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Home News Headlines Tractors And The People Who Love Them: Freelance writer finds gold in red tractors and combines

Tractors And The People Who Love Them: Freelance writer finds gold in red tractors and combines

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Other than being a bona fide gearhead and having a farmer for a grandfather, Lee Klancher had no special connection to tractors when the editors at Motorbooks International asked him to write a book about Farmall tractors several years ago. But he was also a freelance writer who couldn’t afford to turn down a paying gig, so he took it on.

While taking photos for the book at a tractor show, he realized he’d stumbled onto a niche market, one with a personal connection. Squeezing in close for a shot of one of the tractors, he caught a smell that took him back to a Wisconsin farm.

“My grandfather had died a few years before that, but the smell of that tractor brought him back for a while,” Klancher said. “In the course of studying up on tractors I started to understand how important they are, how all the free time we have now is a direct result of the tractor. The more I found out, the more compelling it became.”

Klancher’s first book, which sold about 40,000 copies over five years, eventually led to more tractor books and to his own publishing company in Austin, Octane Press, which publishes books aimed at the kind of people who can read a title like “How to Restore Tractor Magnetos” and not only know what it means but will also feel their pulse quicken. Octane’s readers hail from the mechanically inclined segment of our population, many of them with a special interest in tractors and farm equipment.

Klancher started Octane Press in 2010 with a few dollars and a vision of what the publishing industry would become.

“I was still freelancing, but in 2007 it got a lot tougher,” Klancher said. “I saw the publishing industry changing and I started wondering if I could start my own press. I figured if I could sell two-thirds or half of what I was selling as a freelancer, I could make a go of it.”

Klancher’s interest in the internal combustion engine focused for many years on motorcycles, which he has ridden all over the world and written about extensively for magazines and in books like “Alaska Adventure Travel by Motorcycle.” Octane publishes a number of books about motorcycles and motorcycle restoration and motorcycle travel, but it was another book about tractors that gave Octane the juice to keep going.

“That niche market (tractors) had been neglected for about eight years, and there was nothing about the more modern stuff. It just hadn’t been covered,” Klancher said. “We got together and decided to do a book that was bigger and more expensive than the other tractor books out there. That was a gamble, but we went with it.”

Octane printed 8,000 copies of “Red Tractors 1958-2013" for a big trade show — and sold all 8,000 before the trade show even began.

“That was really when Octane Press was born,” Klancher said. “That’s when it became something more than a sparkle in my eye.”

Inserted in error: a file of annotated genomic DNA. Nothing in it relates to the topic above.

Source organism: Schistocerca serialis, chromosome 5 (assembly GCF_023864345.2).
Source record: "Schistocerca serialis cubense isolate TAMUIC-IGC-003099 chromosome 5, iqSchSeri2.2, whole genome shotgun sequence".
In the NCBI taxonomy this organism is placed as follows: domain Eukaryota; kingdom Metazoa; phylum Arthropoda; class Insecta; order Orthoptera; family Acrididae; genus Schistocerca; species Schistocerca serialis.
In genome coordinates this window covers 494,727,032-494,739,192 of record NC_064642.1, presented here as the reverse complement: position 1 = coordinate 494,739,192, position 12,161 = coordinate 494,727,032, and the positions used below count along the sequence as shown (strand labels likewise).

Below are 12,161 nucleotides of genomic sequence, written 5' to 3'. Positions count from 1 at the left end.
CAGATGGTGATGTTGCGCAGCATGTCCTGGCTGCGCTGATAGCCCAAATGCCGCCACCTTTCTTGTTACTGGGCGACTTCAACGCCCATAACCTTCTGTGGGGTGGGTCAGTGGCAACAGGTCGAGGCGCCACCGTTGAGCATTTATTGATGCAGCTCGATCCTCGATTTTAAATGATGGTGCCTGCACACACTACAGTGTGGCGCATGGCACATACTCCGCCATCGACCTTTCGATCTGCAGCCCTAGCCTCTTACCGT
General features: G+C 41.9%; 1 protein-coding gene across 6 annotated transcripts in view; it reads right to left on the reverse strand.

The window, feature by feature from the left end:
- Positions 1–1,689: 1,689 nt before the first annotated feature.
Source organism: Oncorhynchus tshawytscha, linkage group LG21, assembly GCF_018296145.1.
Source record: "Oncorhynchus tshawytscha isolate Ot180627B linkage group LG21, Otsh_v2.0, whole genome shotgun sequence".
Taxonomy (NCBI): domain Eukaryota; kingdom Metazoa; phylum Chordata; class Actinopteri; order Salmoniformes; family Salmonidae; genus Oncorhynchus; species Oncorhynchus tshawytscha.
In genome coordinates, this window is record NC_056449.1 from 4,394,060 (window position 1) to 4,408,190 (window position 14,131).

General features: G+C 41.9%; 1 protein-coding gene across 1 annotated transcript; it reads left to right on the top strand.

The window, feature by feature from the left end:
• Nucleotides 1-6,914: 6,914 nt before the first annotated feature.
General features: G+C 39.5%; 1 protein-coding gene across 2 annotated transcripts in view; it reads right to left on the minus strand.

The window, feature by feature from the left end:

Klancher then put together the book “Red Combines: 1915-2013” and stumbled upon a riveting story about the development of the axial-flow combine, a project shrouded in secrecy that took decades to perfect. A post on the Octane Press website, “Secret Garage: How the Axial-Flow Combine Was Developed Under Lock and Key” tells part of the story, which reads almost like a Cold War weapons race.

“That was a game changer, not just for International Harvester but for the whole industry,” Klancher said. “They had an amazing amount of records. The project was off the books for a while — they weren’t officially working on it — but these guys kept doing it on their own.”

Octane has about 50 titles, including a new series geared toward children ages 4-8 about Casey, the farmer, and Tillus, a talking worm that knows more about machinery than most worms. The writer of the children’s series, Holly Dufek, and illustrator Paul E. Nunn use machines as vehicles for educating children about the science and technology of modern farming.

“Mainly, we’re trying to introduce kids to modern farming and everything it has to offer,” Dufek said. “A lot of math and science goes into farming. All the science that goes into it, and the cutting edge technology — it’s awesome. And kids are really open to learning about that.”

Dufek says the kids who come to see her presentations at libraries and educational events fall into two categories. One group would ace any “Name That Equipment” test if it focused on farm equipment and implements. The other group still thinks of a farmer in the dell with a straw hat and a small tractor singing “E-i-e-i-o.”

Dufek, an educator, had to teach herself about modern farm equipment to write the “Casey and Friends” series. She relied on Octane’s histories of some of her mechanized characters, and she interviewed with engineers and other experts, along with a rigorous fact-checking during the publication process.

The books include “A Year on the Farm,” “Big Red Tractors,” “Combines” and “Planters and Cultivators” and feature Paul E. Nunn’s illustrations. Her next book will be on hay and forage.

“I think farmer Casey is an amazing role model for these kids,” Dufek says. “Casey is a female farmer, and I’ve had a couple of kids who couldn’t believe there’s such a thing as a woman farmer.”

Which shows that even kids smart enough to know the difference between a tractor and combine still have a few things to learn about modern farming.

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